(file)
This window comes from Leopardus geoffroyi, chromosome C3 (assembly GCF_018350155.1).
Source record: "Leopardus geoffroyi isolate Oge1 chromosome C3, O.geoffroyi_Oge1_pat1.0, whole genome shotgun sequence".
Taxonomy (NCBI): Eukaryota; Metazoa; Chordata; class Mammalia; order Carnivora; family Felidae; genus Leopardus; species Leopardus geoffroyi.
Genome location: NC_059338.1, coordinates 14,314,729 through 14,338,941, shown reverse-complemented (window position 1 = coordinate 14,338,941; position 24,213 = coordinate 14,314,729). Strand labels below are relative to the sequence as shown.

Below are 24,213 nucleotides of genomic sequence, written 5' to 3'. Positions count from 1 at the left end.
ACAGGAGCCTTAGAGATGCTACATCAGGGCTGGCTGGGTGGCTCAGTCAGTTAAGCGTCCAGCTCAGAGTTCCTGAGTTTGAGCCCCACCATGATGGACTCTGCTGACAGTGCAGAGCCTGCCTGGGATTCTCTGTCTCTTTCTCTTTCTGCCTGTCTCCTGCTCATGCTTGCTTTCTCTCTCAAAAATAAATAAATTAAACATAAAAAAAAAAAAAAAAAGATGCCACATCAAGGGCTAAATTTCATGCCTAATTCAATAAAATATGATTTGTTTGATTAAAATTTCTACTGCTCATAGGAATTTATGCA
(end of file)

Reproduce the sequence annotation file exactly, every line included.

This window comes from Leopardus geoffroyi, chromosome C3 (assembly GCF_018350155.1).
Source record: "Leopardus geoffroyi isolate Oge1 chromosome C3, O.geoffroyi_Oge1_pat1.0, whole genome shotgun sequence".
Taxonomy (NCBI): Eukaryota; Metazoa; Chordata; class Mammalia; order Carnivora; family Felidae; genus Leopardus; species Leopardus geoffroyi.
Genome location: NC_059338.1, coordinates 14,314,729 through 14,338,941, shown reverse-complemented (window position 1 = coordinate 14,338,941; position 24,213 = coordinate 14,314,729). Strand labels below are relative to the sequence as shown.

Below are 24,213 nucleotides of genomic sequence, written 5' to 3'. Positions count from 1 at the left end.
ACAGGAGCCTTAGAGATGCTACATCAGGGCTGGCTGGGTGGCTCAGTCAGTTAAGCGTCCAGCTCAGAGTTCCTGAGTTTGAGCCCCACCATGATGGACTCTGCTGACAGTGCAGAGCCTGCCTGGGATTCTCTGTCTCTTTCTCTTTCTGCCTGTCTCCTGCTCATGCTTGCTTTCTCTCTCAAAAATAAATAAATTAAACATAAAAAAAAAAAAAAAAAGATGCCACATCAAGGGCTAAATTTCATGCCTAATTCAATAAAATATGATTTGTTTGATTAAAATTTCTACTGCTCATAGGAATTTATGCA